A couple of months ago I was invited to a blind tasting of mostly Santa Cruz Mountains Cabernets and Cab blends that was being run by a market research company on behalf of a local winery. I had a suspicion who the client might be, but no idea what wines were being poured or the order.
The event was held in a lovely, historic house high in the Santa Cruz Mountains. The land was part of the original parcel bought by John and George Jarvis. There were six tasters in all from various backgrounds; some with winemaking connections (both professionally and amateur), others just enthusiasts.
The first six wines were all Cabernets. We were asked to evaluate them silently and score them out of 20, then discuss them as a group. (I don't normally assign scores to wines; I'd rather just try to rank them in order of preference.) The second flight covered blends; there were four Bordeaux/Meritage blends and two "Super Tuscan" Cabernet/Sangiovese blends. In the end it was remarkably difficult to decide between some of them, but a lot of fun.
It was subsequently confirmed that the tasting had been organised for La Honda Winery, to try out a few of their forthcoming releases. I think they should be very pleased by the results.
In the first flight, two of the six Cabernets were from La Honda and both were voted in the top three. All but one of the wines in the flight were from the Santa Cruz Mountains.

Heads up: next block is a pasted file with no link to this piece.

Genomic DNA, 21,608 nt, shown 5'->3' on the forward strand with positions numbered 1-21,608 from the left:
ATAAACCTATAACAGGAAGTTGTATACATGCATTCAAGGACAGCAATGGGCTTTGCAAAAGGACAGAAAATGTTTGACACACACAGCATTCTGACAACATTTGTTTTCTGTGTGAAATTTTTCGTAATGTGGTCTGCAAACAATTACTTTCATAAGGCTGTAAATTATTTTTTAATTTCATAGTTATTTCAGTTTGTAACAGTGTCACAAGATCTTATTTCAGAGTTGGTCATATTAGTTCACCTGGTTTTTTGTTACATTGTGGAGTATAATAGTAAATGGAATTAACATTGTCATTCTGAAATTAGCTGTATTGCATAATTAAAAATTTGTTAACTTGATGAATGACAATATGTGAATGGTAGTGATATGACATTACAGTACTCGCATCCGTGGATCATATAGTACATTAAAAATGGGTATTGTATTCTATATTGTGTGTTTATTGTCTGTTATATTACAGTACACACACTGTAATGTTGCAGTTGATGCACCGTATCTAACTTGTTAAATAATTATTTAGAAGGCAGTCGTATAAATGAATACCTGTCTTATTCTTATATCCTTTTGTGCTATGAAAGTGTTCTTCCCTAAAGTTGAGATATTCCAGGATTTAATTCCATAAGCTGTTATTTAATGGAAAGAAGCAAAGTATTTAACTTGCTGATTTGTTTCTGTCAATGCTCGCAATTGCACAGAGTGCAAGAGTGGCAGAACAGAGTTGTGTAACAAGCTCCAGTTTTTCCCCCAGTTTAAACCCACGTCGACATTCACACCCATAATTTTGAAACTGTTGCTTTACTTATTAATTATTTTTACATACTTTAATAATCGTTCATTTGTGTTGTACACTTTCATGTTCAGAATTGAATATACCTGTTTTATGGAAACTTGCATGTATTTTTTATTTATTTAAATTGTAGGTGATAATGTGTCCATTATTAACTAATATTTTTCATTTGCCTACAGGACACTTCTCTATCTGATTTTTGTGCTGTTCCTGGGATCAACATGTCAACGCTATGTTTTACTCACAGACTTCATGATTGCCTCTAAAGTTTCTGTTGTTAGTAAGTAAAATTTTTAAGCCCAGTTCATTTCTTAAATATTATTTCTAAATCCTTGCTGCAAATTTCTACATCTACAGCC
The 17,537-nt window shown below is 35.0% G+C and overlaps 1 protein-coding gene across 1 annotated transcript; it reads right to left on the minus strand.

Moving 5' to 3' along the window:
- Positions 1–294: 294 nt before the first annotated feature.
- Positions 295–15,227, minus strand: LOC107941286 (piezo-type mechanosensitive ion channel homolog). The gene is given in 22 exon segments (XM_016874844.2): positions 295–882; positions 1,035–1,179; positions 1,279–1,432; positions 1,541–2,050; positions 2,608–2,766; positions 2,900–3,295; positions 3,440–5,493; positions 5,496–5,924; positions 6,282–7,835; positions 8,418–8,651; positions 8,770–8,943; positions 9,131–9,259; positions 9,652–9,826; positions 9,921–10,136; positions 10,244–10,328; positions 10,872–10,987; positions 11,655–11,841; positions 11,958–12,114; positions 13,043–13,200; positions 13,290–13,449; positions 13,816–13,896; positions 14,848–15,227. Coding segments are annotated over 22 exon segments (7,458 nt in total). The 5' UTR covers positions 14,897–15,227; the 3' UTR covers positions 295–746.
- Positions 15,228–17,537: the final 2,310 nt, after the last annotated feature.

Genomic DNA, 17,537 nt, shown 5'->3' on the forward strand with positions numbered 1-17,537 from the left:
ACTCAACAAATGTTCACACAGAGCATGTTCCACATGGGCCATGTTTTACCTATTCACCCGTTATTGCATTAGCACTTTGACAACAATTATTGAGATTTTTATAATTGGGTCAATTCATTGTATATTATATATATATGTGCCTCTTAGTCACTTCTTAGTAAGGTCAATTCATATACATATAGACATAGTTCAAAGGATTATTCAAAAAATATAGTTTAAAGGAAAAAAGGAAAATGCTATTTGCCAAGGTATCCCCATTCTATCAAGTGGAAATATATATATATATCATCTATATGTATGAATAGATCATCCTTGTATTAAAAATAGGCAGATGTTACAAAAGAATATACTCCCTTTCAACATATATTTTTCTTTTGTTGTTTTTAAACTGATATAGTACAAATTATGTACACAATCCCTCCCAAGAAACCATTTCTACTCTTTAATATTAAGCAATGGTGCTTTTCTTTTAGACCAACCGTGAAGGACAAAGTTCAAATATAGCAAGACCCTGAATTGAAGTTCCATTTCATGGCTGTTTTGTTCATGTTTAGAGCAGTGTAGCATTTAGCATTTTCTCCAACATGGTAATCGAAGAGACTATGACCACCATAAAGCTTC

The 2006 La Honda Chalk Hill Cabernet from Sonoma came top. It was significantly darker than most of the others. The nose showed bright fruit; blackberry and blackcurrant, with hints of mint, menthol and eucalyptus. I got more of the same on the palate, with liquorice on the finish. A very nice wine.
In second place was the 2004 Martin Ranch Therese Vineyards Estate Cabernet. I've tried this a couple of times and have been impressed. It had a floral nose, with some orange peel and perhaps a hint of aldehyde. Plenty of tannin and spice - nutmeg and cinnamon - but not showing much fruit at this stage. Needs time.
The 2006 Lone Hawk Vineyard Cabernet came in third. This had a faint nose of cedar and raisins. On the palate there were dusty tannins and nice acidity. It too seemed tight; not showing much fruit, and had a medium length finish.
The second flight had four Meritage/Bordeaux blends (including a surprisingly weak showing by a local wine that I've tried before and have in my cellar. I'll reserve further comment on that until I've had chance to try it again).
Voting on this flight was very mixed; a wine that one person rated the highest would be rated the lowest by the next person. The overall winner turned out to be a 2004 Byington Alliage. I used to drink Alliage quite often when it was $15-$20 and made from Sonoma fruit; these days it carries the Paso Robles appellation and costs closer to $30. It had an oaky, floral nose with a little heat from the alcohol. The palate showed sweet cherry and plum fruit with vanilla and decent finish.
The final two wines compared an Italian Cabernet/Sangiovese blend with one from La Honda's own vineyard. It was an unusual comparison; the Italian was all smoke, earth, underbrush and stone with tannin and acidity; a complete contrast to every other wine of the night; perhaps for that reason only I gave it the edge, even though I'm not normally a fan of Italian wines. The La Honda on the other hand had bright redcurrant, blackcurrant and raspberry fruit, some oak and again plenty of acidity. This is a very young vineyard and it'll certainly be interesting to see how it goes on as the vines gain maturity.